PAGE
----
Now that the Christmas season is over, it’s worth asking whether what we thought was all-important was, in fact, all it was cracked up to be. This is not a new concern. Consider the Old and New Testament readings for today, from the Revised Common Lectionary (Isaiah 60:1–6 and Matthew 2:1–12).

First of all, Isaiah reminds us how Israel generally viewed God’s glory. It was about “bringing in” rather than “sending out.” The nations of the world (that is, the Gentiles) were expected to come to Jerusalem to discover the glory of the LORD: "Darkness may cover the world, but nations will come to your light. The wealth of the seas will come and the riches of nations; herds of camels will bring gold and frankincense."

If that sounds like a line from “We Three Kings of Orient Are,” that’s only because Matthew played up the connection. In reality, Isaiah wants to exult in dreams of triumph—in his vision of what the LORD is going to do for his people. Although the politics of conquest had long ago taken the sons and daughters of Israel into exile, Isaiah is forecasting a new era—one which will see them return (v. 4b) and use the best of foreign cultures to enrich and glorify their capital city. In a self-absorbed way, the returning exiles saw their country—and especially Jerusalem—as the centre of the universe.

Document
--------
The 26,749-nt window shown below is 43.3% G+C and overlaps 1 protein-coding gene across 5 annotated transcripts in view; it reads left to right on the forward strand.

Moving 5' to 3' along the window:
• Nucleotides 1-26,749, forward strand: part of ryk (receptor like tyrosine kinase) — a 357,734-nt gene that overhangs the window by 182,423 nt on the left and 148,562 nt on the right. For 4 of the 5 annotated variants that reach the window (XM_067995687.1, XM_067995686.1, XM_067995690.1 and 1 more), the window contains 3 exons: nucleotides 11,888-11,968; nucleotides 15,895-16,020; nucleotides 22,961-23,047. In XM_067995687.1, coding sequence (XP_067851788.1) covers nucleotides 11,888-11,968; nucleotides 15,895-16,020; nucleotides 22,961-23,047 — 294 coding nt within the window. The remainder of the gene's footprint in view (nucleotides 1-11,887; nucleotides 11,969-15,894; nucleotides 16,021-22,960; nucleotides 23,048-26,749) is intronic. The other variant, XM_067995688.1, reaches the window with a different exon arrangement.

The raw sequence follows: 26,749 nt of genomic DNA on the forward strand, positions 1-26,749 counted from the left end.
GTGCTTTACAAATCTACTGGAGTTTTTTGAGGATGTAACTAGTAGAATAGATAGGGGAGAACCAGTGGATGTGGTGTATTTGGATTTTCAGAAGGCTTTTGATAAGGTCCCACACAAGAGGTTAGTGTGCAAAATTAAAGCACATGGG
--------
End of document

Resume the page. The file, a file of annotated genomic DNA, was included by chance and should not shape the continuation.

If we took a modern concept like spiritual outreach and placed it back in the Old Testament, we would see that “evangelism” consisted of waiting for the world to come to God’s holy mountain. It required a physical in-gathering which involved the magnificence of the temple, the strength of kings and their armies, and a notion of justice that could only be understood from the perspective of God’s chosen people.

The Christmas story and the Gospels in general, however, turn this chauvinistic attitude upside-down. The glory of the LORD is not to be understood in nationalistic terms. It is not a glory reserved exclusively for any particular nation—however prosperous or powerful it may be. No. This is a universal message which transcends race, and nationality, and culture. As Matthew expressly states at the end of his Gospel, it is a message which is meant for all nations—and all peoples.

Today’s gospel lesson should help us claim the reversal that Matthew intended. The glory of the LORD is not to be found in calling people to us so much as in our sending people out to share the gospel—the good news that God’s love in Christ opens doors in every land and every culture. Wherever hope and forgiveness are being raised up in the name of Jesus, a universal spiritual movement is arriving.